Online Program

Doctor as the second opinion, and the internet as the first

Monday, November 4, 2013 : 3:10 p.m. - 3:30 p.m.

Lisa Gualtieri, PhD, ScM, Department of Public Health and Community Medicine, Tufts University School of Medicine, Boston, MA
Many factors influence the medical decisions patients make about disease screenings, immunizations, and medical procedures, including fear, cost, clinical guidelines and recommendations. In recent years, health messages on the web, online patient communities, social media, web apps, and celebrity news, such as Angelina Jolie's well-publicized decision to have a preventive double mastectomy, have also been influencing the way that's patients learn about and make their decisions to have medical specific procedures. Web 2.0 and social media provides consumers with a wide array of opportunities to search for health and medical information, and have been increasingly empowering patients in their discussion with their clinicians. As the paternalistic paradigm of healthcare is being transformed by shared decision making between patients and providers, using the Internet, or Dr. Google, as a first opinion can be problematic due to misinformation and misinterpretation of valid risk-benefit information that patients are being exposed to, especially those with poor health literacy skills. Human-computer interaction professionals are starting to collaborate with the medical community in ensuring that credible health web and social media sites become the gold standard that patients use in understanding more about their health. We will examine some examples of medical decision-making, including the Choosing Wisely campaign and a study of lipid screening and treatment strategies for adolescents with high cholesterol, and learn about how these studies and programs are taking into account the influences from the media and the Internet on patients, in order to provide more effective guidance to healthcare consumers.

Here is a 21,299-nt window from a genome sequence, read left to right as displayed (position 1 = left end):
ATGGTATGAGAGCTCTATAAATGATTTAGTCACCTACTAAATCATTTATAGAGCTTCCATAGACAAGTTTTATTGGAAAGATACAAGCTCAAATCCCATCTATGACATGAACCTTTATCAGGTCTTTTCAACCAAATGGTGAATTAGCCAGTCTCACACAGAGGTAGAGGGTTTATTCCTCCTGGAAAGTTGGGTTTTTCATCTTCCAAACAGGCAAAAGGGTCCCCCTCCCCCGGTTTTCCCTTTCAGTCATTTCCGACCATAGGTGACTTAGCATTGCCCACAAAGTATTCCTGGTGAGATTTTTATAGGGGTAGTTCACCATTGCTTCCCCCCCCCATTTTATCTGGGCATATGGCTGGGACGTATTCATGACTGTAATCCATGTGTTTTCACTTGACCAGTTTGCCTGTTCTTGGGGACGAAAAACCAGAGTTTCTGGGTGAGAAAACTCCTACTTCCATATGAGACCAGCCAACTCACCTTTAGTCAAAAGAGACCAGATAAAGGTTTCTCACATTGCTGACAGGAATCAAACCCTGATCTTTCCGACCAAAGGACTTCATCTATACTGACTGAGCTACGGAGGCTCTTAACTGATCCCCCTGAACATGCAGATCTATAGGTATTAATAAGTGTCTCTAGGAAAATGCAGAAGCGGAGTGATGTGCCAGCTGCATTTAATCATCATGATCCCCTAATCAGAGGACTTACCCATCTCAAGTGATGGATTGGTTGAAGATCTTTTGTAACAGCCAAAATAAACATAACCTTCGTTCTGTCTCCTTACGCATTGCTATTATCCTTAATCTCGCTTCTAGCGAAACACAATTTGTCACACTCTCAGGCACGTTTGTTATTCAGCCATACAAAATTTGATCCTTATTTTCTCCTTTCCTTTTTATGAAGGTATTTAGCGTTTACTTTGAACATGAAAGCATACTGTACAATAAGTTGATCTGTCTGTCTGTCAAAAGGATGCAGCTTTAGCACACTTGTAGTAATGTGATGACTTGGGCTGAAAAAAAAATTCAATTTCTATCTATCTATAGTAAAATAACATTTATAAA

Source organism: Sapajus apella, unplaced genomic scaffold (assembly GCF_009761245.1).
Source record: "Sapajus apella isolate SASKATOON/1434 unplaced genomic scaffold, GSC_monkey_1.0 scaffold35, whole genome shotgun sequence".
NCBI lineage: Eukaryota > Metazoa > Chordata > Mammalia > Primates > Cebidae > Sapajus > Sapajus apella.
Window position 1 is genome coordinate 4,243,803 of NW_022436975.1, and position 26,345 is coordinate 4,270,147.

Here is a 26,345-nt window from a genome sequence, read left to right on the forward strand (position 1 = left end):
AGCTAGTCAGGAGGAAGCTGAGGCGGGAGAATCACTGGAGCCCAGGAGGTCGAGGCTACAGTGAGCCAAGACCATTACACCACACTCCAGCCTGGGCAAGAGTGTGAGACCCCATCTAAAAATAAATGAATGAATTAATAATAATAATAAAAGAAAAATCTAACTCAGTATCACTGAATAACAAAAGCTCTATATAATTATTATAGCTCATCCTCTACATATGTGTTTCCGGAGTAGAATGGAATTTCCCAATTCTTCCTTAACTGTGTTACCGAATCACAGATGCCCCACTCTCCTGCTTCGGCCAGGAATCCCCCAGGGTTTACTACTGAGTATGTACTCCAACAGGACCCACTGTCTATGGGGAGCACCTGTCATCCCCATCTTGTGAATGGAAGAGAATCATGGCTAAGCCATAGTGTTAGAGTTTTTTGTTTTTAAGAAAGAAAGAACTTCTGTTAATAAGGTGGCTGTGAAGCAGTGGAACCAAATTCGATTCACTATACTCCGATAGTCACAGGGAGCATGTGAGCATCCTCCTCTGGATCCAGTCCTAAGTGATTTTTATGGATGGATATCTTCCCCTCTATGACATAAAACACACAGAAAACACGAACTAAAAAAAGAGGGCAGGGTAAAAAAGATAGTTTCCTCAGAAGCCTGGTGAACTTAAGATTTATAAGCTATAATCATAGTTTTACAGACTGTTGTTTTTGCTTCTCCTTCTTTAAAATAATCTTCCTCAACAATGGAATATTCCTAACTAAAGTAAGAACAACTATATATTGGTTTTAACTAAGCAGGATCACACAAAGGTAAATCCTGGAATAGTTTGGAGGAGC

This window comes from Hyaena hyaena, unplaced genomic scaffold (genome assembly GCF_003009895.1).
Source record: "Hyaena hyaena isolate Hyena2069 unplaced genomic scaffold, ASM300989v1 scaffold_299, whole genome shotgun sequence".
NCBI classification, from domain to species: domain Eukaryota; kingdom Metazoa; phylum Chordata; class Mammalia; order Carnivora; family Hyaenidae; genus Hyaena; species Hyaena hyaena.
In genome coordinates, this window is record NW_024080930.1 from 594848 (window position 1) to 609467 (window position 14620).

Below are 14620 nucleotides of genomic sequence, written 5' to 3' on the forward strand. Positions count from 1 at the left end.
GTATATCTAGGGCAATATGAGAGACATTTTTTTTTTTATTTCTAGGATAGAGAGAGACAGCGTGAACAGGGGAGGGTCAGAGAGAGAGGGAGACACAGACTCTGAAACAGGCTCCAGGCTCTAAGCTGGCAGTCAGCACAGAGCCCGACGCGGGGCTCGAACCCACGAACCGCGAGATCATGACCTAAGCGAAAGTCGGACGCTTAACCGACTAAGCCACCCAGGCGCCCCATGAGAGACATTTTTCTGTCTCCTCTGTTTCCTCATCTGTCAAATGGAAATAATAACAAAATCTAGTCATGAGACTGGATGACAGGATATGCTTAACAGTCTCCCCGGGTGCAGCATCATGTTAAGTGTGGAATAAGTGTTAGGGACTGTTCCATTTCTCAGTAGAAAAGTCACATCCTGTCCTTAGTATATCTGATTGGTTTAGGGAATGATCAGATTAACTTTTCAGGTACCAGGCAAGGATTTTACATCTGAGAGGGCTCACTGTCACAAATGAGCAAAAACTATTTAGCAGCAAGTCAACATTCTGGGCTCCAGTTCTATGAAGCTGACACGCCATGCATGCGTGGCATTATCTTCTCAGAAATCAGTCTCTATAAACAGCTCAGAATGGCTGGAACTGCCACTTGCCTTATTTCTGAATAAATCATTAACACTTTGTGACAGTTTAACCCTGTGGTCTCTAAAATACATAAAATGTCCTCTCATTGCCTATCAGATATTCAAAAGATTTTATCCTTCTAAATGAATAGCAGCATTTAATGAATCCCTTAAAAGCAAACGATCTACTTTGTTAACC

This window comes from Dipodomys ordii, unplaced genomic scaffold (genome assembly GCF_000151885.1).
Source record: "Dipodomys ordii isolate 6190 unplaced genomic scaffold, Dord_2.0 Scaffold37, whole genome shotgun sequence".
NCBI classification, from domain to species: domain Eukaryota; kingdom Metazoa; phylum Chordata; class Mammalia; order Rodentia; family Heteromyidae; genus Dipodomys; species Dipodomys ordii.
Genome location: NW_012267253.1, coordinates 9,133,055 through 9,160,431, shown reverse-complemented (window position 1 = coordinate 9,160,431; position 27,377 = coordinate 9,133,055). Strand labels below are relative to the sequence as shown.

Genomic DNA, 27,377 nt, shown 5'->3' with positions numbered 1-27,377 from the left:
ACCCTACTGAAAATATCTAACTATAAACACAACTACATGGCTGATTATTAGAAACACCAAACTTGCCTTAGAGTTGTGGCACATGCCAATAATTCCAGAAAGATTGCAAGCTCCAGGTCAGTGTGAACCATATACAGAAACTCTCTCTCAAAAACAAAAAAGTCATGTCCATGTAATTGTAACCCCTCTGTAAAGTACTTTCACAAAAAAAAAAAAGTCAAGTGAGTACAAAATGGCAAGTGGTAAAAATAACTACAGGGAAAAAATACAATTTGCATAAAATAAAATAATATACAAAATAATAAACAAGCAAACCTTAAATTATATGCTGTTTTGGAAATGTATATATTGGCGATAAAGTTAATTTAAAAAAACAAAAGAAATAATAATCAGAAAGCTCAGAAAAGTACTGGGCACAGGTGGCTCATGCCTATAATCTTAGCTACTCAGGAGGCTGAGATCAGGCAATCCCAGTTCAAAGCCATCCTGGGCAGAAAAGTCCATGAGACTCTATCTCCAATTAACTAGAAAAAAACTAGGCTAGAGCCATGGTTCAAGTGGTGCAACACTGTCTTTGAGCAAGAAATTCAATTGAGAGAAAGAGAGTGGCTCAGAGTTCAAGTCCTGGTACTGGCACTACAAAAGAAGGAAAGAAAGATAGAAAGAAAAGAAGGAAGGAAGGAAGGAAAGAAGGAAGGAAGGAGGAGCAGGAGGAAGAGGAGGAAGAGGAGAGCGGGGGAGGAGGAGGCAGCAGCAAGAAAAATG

Learning Areas:

Chronic disease management and prevention
Communication and informatics

Learning Objectives:
Assess how Web 2.0, social media, and online communities are influencing risk communication and medical decision making between patients and providers.

Presenting author's disclosure statement:

Qualified on the content I am responsible for because: I conduct research in this area and teach courses at Tufts University School of Medicine related to this area. Furthermore, I am a consultant on a PCORI grant on medical decision making.
Any relevant financial relationships? No

I agree to comply with the American Public Health Association Conflict of Interest and Commercial Support Guidelines, and to disclose to the participants any off-label or experimental uses of a commercial product or service discussed in my presentation.